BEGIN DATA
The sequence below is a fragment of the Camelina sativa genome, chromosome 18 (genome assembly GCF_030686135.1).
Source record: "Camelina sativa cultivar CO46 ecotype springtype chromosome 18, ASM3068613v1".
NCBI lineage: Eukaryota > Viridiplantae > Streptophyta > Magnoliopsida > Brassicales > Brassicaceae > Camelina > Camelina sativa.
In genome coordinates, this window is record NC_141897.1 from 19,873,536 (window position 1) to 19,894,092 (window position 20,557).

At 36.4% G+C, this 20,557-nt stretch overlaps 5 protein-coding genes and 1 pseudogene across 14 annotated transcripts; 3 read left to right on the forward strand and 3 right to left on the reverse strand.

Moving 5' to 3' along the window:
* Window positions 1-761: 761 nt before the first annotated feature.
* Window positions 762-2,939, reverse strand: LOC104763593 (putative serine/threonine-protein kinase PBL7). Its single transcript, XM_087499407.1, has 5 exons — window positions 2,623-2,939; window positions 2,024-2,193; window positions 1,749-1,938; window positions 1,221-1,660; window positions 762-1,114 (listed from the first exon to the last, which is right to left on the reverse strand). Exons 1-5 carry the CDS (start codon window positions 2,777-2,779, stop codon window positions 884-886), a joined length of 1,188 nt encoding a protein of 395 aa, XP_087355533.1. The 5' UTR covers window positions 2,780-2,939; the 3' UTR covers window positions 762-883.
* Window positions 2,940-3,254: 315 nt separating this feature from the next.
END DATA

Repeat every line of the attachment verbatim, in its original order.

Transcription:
The sequence below is a fragment of the Camelina sativa genome, chromosome 18 (genome assembly GCF_030686135.1).
Source record: "Camelina sativa cultivar CO46 ecotype springtype chromosome 18, ASM3068613v1".
NCBI lineage: Eukaryota > Viridiplantae > Streptophyta > Magnoliopsida > Brassicales > Brassicaceae > Camelina > Camelina sativa.
In genome coordinates, this window is record NC_141897.1 from 19,873,536 (window position 1) to 19,894,092 (window position 20,557).

At 36.4% G+C, this 20,557-nt stretch overlaps 5 protein-coding genes and 1 pseudogene across 14 annotated transcripts; 3 read left to right on the forward strand and 3 right to left on the reverse strand.

Moving 5' to 3' along the window:
* Window positions 1-761: 761 nt before the first annotated feature.
* Window positions 762-2,939, reverse strand: LOC104763593 (putative serine/threonine-protein kinase PBL7). Its single transcript, XM_087499407.1, has 5 exons — window positions 2,623-2,939; window positions 2,024-2,193; window positions 1,749-1,938; window positions 1,221-1,660; window positions 762-1,114 (listed from the first exon to the last, which is right to left on the reverse strand). Exons 1-5 carry the CDS (start codon window positions 2,777-2,779, stop codon window positions 884-886), a joined length of 1,188 nt encoding a protein of 395 aa, XP_087355533.1. The 5' UTR covers window positions 2,780-2,939; the 3' UTR covers window positions 762-883.
* Window positions 2,940-3,254: 315 nt separating this feature from the next.